Does Your Breathing Pattern Really Affect A Breathalyzer Test Result?
As a professional, you can’t afford to be out of your office for an extended period of time. The last thing you need is to have an inaccurate breathalyzer test leads to your DUI arrest.
Although these tests are often the critical factor in determining either innocence or guilt in a drunk driving case, there are factors that may render a breath test inaccurate. One such factor is your breathing pattern. As hard as this may be to believe, there are clinical studies that have determined that the breathing pattern of the person tested can vary the results of a breathalyzer test significantly. You owe it to yourself to be aware of this, and – if you feel your test has been manipulated or is inaccurate – to engage the services of an attorney who is an expert in this branch of the law to handle your defense.
A Breathalyzer Test Can Be Affected By Breathing Patterns
In one study, for instance, a control group of men were given moderate amounts of alcoholic beverages and then, utilizing a gas chromatographic analysis, their blood-alcohol levels were measured. This was followed by varying the control group’s breathing techniques and then performing another analysis. It was discovered that holding one’s breath for as much as 30 seconds prior to exhaling actually increased the reading for blood alcohol concentration by as much as 16 percent. It was also established that if one hyperventilated for as much as 20 seconds prior to the test, their blood levels registered significantly lower. Keeping the mouth closed and breathing shallow increased the blood alcohol reading as did testing after a long exhalation.
The Landmark Study by Michael P. Hlastala, Ph.D.
According to his Dec. 2002 study entitled: “Breathing-Related Limitations to the Alcohol Breath Test”, Dr. Hlastala, a University of Washington professor of Medicine, Physiology, and Biophysics concluded:
“By far, the most overlooked error in breath testing for alcohol is the pattern of breathing . . . The first part of the breath, after discarding the dead space, has an alcohol concentration much lower than the equivalent BAC. Whereas, the last part of the breath has an alcohol concentration that is much higher than the equivalent BAC. The last part of the breath can be over 50% above the alcohol level . . . Thus, a breath tester reading of 0.14% taken from the last part of the breath may indicate that the blood level is only 0.09%.”
How Police Officers Might Influence Breathalyzer Results
It is possible for a police officer to register higher blood alcohol levels by varying breathing patterns in the persons for whom they perform a breathalyzer test. This can be done by making sure the people they are testing breathe long and hard. Breath is then captured by the breathalyzer machine and may render a higher, though possibly inaccurate, reading of one’s blood alcohol level.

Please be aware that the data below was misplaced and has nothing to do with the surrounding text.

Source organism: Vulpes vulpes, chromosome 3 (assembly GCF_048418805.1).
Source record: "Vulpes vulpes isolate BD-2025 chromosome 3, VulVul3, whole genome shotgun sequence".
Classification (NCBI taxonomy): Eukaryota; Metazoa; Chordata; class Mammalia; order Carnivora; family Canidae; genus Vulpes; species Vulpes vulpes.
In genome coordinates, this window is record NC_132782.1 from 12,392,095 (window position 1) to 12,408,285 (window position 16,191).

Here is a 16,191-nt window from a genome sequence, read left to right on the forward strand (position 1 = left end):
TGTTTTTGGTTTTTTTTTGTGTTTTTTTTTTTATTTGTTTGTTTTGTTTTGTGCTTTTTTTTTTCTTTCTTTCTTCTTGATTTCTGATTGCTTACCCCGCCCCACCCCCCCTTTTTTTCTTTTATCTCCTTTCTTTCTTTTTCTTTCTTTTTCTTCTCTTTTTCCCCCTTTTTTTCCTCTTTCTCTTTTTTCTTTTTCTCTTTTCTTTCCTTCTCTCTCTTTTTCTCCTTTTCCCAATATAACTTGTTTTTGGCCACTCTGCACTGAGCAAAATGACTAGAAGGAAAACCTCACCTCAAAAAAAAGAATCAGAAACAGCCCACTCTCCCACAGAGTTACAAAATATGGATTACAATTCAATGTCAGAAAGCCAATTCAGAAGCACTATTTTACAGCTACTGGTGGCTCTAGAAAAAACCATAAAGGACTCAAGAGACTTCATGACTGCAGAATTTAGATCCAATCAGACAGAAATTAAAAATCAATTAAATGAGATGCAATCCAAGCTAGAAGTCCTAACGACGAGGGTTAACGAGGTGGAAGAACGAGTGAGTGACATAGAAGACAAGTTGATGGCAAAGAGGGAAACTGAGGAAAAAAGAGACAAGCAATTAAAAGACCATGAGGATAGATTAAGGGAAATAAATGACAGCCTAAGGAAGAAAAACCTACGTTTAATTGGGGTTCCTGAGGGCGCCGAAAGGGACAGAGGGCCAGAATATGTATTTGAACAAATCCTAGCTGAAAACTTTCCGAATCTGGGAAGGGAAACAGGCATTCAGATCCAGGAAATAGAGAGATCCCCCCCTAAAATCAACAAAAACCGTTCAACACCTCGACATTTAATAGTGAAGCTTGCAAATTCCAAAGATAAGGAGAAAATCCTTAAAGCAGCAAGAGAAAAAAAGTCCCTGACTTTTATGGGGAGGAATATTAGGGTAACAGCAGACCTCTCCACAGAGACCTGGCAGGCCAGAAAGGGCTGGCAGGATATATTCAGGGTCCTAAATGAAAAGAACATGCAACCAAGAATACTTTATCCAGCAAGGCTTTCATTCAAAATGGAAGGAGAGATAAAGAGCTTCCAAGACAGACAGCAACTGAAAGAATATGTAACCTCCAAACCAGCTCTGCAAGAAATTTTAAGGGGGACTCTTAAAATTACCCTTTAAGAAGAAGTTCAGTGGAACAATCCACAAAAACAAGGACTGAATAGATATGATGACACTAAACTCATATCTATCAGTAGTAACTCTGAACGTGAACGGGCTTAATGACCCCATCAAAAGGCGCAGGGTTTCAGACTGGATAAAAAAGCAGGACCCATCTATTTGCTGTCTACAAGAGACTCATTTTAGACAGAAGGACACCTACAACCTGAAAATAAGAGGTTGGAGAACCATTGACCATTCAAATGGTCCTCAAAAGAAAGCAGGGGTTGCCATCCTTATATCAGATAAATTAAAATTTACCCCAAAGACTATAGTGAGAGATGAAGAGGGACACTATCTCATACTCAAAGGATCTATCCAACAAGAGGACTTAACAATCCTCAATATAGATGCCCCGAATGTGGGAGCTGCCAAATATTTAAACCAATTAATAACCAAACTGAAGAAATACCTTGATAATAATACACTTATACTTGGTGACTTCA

Other Factors Possibly Affecting Breathalyzer Tests
Aside from varying the breathing techniques of those taking a breathalyzer test, there are several other factors that might render an inaccurate blood-alcohol level. A good DUI attorney will investigate these possibilities to ensure their clients receive the best possible defense:
Uncalibrated breathalyzer devices: Sometimes an arresting officer has failed to properly calibrate the breathalyzer device they are using. This can result in faulty results.
Poor health: Person suffering from asthma or other respiratory ailments, as well as diabetes and GERD, may register inaccurate results for blood alcohol.
Medications: Certain cold and sleep medicines contain alcohol which has been know to register a blood-alcohol result on a breathalyzer test.
Mouthwash: This common household product also contains high levels of alcohol which have the potential to affect blood-alcohol readings.
If You Are Charged With A DUI
Here in the Seattle area, DUI Attorney Matthew Leyba and his team at Leyba Defense offer a selective practice that focuses on successful results, not just a long list of clients. Matthew Leyba will take the time to focus on the details of your important case, giving you the personal attention required to best represent you. As a NHTSA qualified administrator of field sobriety tests, Matthew knows everything about the test that state troopers and police officers know. Because he is fully aware of the possibility that your blood-alcohol level test may have been higher due to a manipulation of your breathing, he is prepared to litigate your defense to the fullest extent.
If you have recently been charged with a DUI in the Seattle area, contact Matthew Leyba and his team of professionals at Leyba Defense for a free consultation. Matthew’s experience and expertise have earned him numerous awards, and he has been a featured speaker at numerous Washington Young Lawyers Trial Advocacy CLE Programs.